Getting started with the XWiki Community

Apr 20 2010

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Some members of the XWiki Community

Lately I've been working a bit on recruiting and it made me think about how I started with XWiki and how it's grown on me ever since. As a result I've come up with a blog post to sum up some of the myths about open source I faced at arrival and how they were confirmed or proven prejudices after a while.

Speeding the learning process

I'm glad to say I now have experience working with both open and closed source companies. I've found that while in a closed company there are many things to learn, in OS communities the learning process is much faster due to the higher number of contributions, the diverse community and the speedy release process. Either you're an employee, or a non-paid contributor you can be sure that joining the OS community will prove a very fruitful professional experience.

Competition & Community: a successful duo

Another thing I've observed is that while in the typical company competition is as high as anywhere else, often this run for achievements develops in rivalry between employees. As a result many will be reluctant to giving away their well kept sets of skills and professional advantages that make them an asset for the company. I was pleasantly surprised to find in the open source community a healthy competition, which I've grown to love. People are excited about their work and like to be recognized for their contributions, however there's also a sincere desire of helping one another in order to make the project run as smooth as possible. While in the typical firm the motivation is most frequently that of the personal good, in the OS community efforts are joined in a higher quest of making a good product everyone can enjoy and take pride in. For most of us it's nice to keep in mind there's a bigger purpose.

Responsibility & fear of potential embarrassment

When I started work at XWiki I knew almost nothing about OS. So I can tell from experience that starting to work for an OS company, and/or joining a new community can prove a bit difficult. Now it's not just you, trying to impress your boss, but a whole bunch of people watching over your work, making comments and suggestions. The fear of making mistakes is probably the biggest inhibitor when you decide to make a  contribution. One thing you can do is just observe the ways of the community for a while by joining the IRC chats and the mailing lists. You can start contributing and making suggestions on smaller issues and as you grow accustomed increase your additions. One thing to remember is not to take replies personal. Everyone is working in order to make the same ends meet, so constructive criticism is only a way for other members to help you get there.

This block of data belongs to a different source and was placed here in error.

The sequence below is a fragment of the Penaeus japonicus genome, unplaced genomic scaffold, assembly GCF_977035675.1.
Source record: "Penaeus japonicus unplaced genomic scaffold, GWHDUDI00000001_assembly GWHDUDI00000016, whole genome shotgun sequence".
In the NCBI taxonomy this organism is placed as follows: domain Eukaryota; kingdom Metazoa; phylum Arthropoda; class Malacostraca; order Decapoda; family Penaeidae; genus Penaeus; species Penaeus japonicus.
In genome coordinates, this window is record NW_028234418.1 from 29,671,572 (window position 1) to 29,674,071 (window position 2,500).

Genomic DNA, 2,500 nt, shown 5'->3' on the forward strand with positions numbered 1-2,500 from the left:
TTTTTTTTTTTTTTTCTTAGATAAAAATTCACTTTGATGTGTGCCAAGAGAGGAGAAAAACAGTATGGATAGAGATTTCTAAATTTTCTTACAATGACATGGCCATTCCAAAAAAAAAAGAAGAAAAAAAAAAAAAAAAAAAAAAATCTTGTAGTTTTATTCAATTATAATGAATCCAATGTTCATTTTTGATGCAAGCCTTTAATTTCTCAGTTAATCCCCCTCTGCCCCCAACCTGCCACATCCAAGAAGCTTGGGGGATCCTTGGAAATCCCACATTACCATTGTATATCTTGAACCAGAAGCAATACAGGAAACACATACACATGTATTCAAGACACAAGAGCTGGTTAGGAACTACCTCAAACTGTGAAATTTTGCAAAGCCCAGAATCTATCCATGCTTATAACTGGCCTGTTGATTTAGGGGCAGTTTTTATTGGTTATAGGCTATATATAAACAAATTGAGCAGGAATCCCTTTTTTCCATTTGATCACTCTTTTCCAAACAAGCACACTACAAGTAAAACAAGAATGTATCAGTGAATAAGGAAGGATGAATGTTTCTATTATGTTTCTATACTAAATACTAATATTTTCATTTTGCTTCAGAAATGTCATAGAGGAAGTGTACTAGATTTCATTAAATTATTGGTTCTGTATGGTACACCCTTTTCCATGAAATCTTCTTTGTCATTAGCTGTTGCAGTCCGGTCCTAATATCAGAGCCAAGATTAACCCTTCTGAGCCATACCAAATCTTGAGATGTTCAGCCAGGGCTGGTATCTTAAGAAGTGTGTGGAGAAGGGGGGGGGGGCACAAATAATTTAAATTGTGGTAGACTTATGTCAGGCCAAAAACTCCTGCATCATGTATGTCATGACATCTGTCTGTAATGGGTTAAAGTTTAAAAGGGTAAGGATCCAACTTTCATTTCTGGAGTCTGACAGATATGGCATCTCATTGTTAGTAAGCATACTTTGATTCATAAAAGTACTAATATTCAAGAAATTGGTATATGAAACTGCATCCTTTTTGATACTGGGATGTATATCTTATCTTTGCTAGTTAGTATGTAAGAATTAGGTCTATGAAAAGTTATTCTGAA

International community & diversity

Contributions to the OS software come from different kinds of people, all over the world. So in addition to this being a valuable professional experience it also proves a rich personal endeavor. One thing I was surprised about when I first joined the XWiki Romanian Office was to see such a big number of women amongst my colleagues. I expected the environment to be an all boys club, but actually girls exceeded in number. 

As time passed and I grew more accustomed to the new environment I realized that this is no way an exception. Lots of women were also members in the community, asking and answering questions, adding applications and committing code to the platform. So this is another myth busted emoticon_smile

Can I make a difference if I don't code?

Probably my biggest worry at joining XWiki was that in order to make a contribution one had to write code, otherwise their contribution wasn't needed. Nothing could be more far from the truth. I've been working closely with the community for months. I haven't written a single line of code and it's likely I'll continue in the same manner. There's a lot of ways one can make herself useful. For instance I've been testing the platform and applications, I've created new documentation and took an interest in improving the existing pages. I've also joined the lists by participating in discussions about the user experience and needs. 

So either you code or not, either you're experienced or that which goes by the name of n00b, either you're a woman or a man, or live at different ends of the world, I hope I've outlined at least a couple of reasons that will convince you to join the community. If you're already a member of the community I hope the article is a mere reminder of what you already knew and have grown to appreciate as much as I have.

Silvia, QA